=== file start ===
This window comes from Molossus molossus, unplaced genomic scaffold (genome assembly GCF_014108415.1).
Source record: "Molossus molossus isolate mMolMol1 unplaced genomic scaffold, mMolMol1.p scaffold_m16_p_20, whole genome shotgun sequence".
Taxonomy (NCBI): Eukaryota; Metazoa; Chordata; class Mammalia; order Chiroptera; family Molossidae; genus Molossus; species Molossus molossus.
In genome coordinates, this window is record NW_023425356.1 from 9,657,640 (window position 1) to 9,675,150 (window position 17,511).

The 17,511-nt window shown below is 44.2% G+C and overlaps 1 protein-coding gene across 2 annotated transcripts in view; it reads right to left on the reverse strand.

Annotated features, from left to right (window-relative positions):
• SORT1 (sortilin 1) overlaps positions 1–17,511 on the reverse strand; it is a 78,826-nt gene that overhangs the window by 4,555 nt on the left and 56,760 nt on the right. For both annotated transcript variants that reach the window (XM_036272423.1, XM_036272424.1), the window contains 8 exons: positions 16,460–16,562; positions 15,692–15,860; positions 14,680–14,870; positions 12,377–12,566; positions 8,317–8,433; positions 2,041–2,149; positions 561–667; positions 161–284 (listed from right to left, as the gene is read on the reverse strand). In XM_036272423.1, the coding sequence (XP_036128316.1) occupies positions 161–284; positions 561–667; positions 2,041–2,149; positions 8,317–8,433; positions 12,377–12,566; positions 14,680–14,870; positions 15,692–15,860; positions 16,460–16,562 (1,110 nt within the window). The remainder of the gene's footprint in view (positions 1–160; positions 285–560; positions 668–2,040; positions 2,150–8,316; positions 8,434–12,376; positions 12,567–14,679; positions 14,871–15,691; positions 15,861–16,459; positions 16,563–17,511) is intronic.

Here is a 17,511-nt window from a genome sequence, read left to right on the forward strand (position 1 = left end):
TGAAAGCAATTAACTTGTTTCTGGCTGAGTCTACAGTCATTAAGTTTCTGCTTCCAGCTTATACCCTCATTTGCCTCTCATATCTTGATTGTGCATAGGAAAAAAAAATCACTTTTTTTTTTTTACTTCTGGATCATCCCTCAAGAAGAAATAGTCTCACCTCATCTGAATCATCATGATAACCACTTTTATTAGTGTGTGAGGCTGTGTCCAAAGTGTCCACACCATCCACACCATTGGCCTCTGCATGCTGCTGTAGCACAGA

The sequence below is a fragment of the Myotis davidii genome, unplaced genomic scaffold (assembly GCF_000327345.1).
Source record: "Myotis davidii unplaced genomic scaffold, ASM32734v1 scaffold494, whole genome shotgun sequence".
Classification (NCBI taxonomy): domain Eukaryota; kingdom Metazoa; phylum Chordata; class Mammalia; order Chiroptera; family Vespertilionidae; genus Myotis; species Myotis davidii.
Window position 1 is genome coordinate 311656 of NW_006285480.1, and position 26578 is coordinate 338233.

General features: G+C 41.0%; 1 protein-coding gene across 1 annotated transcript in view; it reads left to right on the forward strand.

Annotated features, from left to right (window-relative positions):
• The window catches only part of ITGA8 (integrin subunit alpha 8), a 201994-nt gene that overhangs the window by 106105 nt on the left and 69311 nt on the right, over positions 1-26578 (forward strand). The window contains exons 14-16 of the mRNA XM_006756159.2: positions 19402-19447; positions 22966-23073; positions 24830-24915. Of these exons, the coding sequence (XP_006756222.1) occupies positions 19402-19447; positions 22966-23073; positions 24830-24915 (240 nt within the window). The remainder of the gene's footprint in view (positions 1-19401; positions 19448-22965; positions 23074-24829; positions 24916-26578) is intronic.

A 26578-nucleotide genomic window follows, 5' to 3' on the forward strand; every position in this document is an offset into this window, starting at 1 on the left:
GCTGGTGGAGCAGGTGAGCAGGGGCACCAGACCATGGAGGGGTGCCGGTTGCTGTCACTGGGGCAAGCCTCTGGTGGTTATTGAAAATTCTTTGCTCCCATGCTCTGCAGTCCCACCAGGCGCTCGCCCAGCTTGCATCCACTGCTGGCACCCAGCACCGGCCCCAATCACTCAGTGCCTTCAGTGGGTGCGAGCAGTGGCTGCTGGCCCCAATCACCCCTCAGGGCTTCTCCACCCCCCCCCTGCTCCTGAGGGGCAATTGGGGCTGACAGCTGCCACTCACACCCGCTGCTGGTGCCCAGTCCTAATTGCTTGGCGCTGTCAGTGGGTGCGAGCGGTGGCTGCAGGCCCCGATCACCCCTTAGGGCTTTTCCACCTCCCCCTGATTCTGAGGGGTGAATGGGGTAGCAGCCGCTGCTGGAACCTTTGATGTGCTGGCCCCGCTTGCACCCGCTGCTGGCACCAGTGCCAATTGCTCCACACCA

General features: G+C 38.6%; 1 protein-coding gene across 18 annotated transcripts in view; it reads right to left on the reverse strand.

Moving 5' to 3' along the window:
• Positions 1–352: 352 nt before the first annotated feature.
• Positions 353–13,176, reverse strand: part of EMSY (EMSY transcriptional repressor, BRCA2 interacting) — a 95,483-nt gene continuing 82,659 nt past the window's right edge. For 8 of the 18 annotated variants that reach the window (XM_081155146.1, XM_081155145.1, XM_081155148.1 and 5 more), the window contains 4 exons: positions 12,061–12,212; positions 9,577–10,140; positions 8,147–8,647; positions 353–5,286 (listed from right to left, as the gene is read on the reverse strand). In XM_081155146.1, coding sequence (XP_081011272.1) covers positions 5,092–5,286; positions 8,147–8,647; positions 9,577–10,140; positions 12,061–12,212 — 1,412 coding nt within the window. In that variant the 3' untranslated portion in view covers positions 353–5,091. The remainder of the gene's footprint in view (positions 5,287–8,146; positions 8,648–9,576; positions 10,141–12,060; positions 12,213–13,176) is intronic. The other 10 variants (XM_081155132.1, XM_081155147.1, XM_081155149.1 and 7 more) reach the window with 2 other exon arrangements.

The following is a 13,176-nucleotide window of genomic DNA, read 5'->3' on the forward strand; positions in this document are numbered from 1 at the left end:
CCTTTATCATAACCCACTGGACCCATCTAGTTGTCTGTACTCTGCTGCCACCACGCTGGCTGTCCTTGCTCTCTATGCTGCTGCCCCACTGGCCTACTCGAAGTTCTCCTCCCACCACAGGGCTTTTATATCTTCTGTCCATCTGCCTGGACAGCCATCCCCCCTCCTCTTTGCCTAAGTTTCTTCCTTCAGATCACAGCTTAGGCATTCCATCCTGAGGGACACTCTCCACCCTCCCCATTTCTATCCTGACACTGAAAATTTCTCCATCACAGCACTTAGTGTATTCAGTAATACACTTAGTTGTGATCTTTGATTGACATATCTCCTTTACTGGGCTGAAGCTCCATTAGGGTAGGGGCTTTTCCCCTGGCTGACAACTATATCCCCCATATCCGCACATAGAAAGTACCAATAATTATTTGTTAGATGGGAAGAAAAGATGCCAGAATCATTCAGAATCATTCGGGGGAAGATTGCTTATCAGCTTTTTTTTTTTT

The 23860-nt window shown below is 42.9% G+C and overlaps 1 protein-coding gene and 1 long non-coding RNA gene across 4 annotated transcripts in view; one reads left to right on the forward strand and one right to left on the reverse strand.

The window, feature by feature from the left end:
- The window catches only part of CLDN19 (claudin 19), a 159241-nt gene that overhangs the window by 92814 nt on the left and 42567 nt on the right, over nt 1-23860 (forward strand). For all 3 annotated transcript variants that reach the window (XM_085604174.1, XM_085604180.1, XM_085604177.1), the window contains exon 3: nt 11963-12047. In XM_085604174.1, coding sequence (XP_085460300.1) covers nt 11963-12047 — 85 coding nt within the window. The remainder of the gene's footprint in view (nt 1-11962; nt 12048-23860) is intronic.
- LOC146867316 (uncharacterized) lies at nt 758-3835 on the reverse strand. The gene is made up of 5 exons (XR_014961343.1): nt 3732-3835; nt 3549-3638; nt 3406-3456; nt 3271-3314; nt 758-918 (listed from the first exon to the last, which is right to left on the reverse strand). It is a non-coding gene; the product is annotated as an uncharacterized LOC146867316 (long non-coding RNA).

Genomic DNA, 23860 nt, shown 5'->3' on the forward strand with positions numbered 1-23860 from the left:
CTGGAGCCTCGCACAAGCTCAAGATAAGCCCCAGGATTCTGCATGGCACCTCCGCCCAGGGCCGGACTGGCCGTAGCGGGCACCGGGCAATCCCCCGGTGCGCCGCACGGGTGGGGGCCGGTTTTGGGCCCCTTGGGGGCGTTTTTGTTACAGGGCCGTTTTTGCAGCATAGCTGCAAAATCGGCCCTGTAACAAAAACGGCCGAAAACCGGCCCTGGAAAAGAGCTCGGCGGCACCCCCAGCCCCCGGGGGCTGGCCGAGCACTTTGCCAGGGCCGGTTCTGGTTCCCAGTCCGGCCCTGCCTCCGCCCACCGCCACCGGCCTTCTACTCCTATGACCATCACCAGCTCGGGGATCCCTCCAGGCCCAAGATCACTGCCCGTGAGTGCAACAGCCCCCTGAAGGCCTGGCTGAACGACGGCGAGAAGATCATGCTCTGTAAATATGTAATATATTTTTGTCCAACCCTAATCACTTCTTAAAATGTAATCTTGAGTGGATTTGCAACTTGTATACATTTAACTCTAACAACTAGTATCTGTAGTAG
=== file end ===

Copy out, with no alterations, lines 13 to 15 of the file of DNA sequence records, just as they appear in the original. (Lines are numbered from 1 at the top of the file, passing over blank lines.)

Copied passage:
Window position 1 is genome coordinate 311656 of NW_006285480.1, and position 26578 is coordinate 338233.

General features: G+C 41.0%; 1 protein-coding gene across 1 annotated transcript in view; it reads left to right on the forward strand.

Annotated features, from left to right (window-relative positions):